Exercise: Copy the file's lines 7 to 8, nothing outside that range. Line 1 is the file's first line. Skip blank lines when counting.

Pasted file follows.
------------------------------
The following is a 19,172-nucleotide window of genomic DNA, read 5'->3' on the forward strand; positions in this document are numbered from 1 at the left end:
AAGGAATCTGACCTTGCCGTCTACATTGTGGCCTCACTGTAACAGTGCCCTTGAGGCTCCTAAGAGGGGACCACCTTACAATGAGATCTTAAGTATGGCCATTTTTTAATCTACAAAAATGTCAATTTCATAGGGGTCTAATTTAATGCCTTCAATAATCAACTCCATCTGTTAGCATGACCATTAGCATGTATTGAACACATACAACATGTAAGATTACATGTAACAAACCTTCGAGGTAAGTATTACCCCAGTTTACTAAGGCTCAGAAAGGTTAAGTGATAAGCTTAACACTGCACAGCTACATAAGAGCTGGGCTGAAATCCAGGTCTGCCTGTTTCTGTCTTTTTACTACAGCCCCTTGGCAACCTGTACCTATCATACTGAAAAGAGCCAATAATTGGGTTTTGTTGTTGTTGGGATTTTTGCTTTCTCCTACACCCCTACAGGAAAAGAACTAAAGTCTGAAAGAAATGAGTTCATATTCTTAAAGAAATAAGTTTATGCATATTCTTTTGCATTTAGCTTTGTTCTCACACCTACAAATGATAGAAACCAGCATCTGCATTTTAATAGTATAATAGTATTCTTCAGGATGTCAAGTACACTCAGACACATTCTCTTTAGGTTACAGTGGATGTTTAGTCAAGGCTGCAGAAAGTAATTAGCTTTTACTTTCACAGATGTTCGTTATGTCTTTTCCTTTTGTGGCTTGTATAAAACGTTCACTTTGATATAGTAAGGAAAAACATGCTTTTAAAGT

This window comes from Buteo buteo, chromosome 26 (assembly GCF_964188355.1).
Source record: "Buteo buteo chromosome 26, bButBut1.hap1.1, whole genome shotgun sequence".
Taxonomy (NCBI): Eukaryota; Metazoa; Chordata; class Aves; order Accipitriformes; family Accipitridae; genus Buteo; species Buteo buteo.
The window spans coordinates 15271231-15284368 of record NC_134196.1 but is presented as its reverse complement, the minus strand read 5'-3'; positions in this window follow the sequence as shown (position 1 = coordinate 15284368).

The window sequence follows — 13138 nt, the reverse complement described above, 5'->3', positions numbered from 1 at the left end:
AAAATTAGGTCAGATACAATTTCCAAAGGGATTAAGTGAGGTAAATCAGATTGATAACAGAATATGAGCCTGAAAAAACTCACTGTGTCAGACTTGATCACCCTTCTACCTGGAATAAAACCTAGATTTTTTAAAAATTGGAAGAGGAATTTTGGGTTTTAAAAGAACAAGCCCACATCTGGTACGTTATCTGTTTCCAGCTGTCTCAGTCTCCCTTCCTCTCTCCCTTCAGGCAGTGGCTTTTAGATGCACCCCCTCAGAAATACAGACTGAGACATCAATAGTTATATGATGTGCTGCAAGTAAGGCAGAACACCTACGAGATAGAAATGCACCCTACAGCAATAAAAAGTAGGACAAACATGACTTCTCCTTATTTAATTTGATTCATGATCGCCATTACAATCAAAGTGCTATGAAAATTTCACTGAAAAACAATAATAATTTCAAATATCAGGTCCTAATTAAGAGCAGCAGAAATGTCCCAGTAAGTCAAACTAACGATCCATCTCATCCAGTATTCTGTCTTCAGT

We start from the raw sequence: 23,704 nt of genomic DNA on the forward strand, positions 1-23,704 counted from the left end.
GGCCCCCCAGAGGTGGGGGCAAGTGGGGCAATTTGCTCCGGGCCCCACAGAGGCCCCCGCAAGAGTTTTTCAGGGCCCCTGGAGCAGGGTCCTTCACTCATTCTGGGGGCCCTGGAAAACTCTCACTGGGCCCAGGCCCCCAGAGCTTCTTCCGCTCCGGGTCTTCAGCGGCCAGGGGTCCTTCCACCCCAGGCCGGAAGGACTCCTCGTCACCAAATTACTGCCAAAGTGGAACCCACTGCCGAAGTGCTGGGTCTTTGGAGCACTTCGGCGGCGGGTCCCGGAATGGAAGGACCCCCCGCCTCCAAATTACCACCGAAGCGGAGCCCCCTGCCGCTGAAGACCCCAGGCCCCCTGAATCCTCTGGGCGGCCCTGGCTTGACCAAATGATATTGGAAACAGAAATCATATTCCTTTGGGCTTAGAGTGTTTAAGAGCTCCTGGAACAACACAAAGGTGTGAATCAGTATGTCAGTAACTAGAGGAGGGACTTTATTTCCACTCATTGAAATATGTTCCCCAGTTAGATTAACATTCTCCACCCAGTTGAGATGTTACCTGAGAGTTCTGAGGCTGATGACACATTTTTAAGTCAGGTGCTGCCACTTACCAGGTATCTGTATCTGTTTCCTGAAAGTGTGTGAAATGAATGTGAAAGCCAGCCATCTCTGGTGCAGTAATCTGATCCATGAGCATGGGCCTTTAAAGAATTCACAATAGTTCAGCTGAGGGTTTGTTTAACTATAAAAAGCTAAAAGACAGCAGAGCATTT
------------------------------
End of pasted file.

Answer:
The window sequence follows — 13138 nt, the reverse complement described above, 5'->3', positions numbered from 1 at the left end:
AAAATTAGGTCAGATACAATTTCCAAAGGGATTAAGTGAGGTAAATCAGATTGATAACAGAATATGAGCCTGAAAAAACTCACTGTGTCAGACTTGATCACCCTTCTACCTGGAATAAAACCTAGATTTTTTAAAAATTGGAAGAGGAATTTTGGGTTTTAAAAGAACAAGCCCACATCTGGTACGTTATCTGTTTCCAGCTGTCTCAGTCTCCCTTCCTCTCTCCCTTCAGGCAGTGGCTTTTAGATGCACCCCCTCAGAAATACAGACTGAGACATCAATAGTTATATGATGTGCTGCAAGTAAGGCAGAACACCTACGAGATAGAAATGCACCCTACAGCAATAAAAAGTAGGACAAACATGACTTCTCCTTATTTAATTTGATTCATGATCGCCATTACAATCAAAGTGCTATGAAAATTTCACTGAAAAACAATAATAATTTCAAATATCAGGTCCTAATTAAGAGCAGCAGAAATGTCCCAGTAAGTCAAACTAACGATCCATCTCATCCAGTATTCTGTCTTCAGT